Could it be this week?
By Tom Dyson
Saturday-Sunday, March 12-13, 2005
"At some point the other afternoon, Addison Wiggin approached our desk with a twinkle in his eye."The Japanese are about to start dumping their dollars," he said.We didn't even bother asking for details; the dollar/yen chart we quickly pulled up said it all. The rate had moved from 104.67 to 103.70 in a matter of minutes...The spike was caused by Prime Minister Junichiro Koizumi, we found out later, as he answered questions before a parliamentary committee."I think it's necessary to have diversity," was all he said, answering a question on Japan's reserve.
But when you have the international currency markets hanging on your every word -- currency markets that are extremely sensitive to the idea of central bank diversification -- these were big words.Immediately following Koizumi's comment, top officials at the Ministry of Finance denied there were plans to dump the dollar -- but Addison didn't believe a word of it. He thinks they've let the cat out of the bag.
So does Dennis Gartman. He writes, "We suspect that Mr. Koizumi gave voice to the one truly great concern that the monetary authorities in Japan have quietly been discussing amongst themselves over the course of the past several months: 'How do we get ourselves out of the positions we (and the Chinese) have gotten ourselves into regarding these bulging foreign currency reserve positions so heavily skewed to the dollar?'""As we have long said, it takes buying and a lot of it to put a market up; it takes a mere lack of buying to send at market down. We fear the lack of buying ... and that is a fear far large enough!"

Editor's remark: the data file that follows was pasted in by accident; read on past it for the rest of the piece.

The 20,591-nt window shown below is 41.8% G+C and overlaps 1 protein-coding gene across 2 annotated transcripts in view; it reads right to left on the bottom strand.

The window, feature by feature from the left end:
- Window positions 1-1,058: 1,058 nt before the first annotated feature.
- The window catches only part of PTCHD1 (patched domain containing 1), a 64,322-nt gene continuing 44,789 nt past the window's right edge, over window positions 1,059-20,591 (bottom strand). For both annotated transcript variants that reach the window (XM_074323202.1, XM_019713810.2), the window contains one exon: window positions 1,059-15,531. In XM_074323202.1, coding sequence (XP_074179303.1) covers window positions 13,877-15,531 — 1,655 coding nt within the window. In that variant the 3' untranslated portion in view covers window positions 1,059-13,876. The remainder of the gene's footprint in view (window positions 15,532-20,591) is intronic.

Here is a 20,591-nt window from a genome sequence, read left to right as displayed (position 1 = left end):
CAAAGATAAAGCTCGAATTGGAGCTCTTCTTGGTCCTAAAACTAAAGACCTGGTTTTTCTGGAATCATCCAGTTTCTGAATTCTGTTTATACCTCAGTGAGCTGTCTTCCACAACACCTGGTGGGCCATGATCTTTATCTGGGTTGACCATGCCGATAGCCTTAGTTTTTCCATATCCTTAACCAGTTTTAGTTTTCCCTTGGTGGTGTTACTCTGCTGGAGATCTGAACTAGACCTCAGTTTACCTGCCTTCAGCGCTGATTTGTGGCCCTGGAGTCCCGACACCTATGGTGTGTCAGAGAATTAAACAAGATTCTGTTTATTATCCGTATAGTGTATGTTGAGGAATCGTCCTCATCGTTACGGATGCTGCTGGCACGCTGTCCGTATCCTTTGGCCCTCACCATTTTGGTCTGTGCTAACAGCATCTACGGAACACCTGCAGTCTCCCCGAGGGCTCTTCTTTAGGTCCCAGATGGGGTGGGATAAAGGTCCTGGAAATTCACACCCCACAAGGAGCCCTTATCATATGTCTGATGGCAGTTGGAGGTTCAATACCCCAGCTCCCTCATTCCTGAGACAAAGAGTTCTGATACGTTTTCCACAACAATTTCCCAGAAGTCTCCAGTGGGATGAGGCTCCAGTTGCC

Dennis Gartman fearful? What if he had a $700 billion long position in U.S. Treasury bonds to worry about?Japan does. And on Thursday they had to swallow news of a $113.9 billion budget deficit in February, the biggest monthly gap ever seen.On Friday, fingernails would have been gnawed again. January's trade deficit came in at $58.3 billion, the second largest one-month shortfall in history.This news didn't escape the bond market. The 10-year note jumped 24 basis points last week, representing the largest one-week down-move in government bond prices since the week ending April 26, 2004.How much longer can the Japanese maintain their composure?
We don't dare to blink."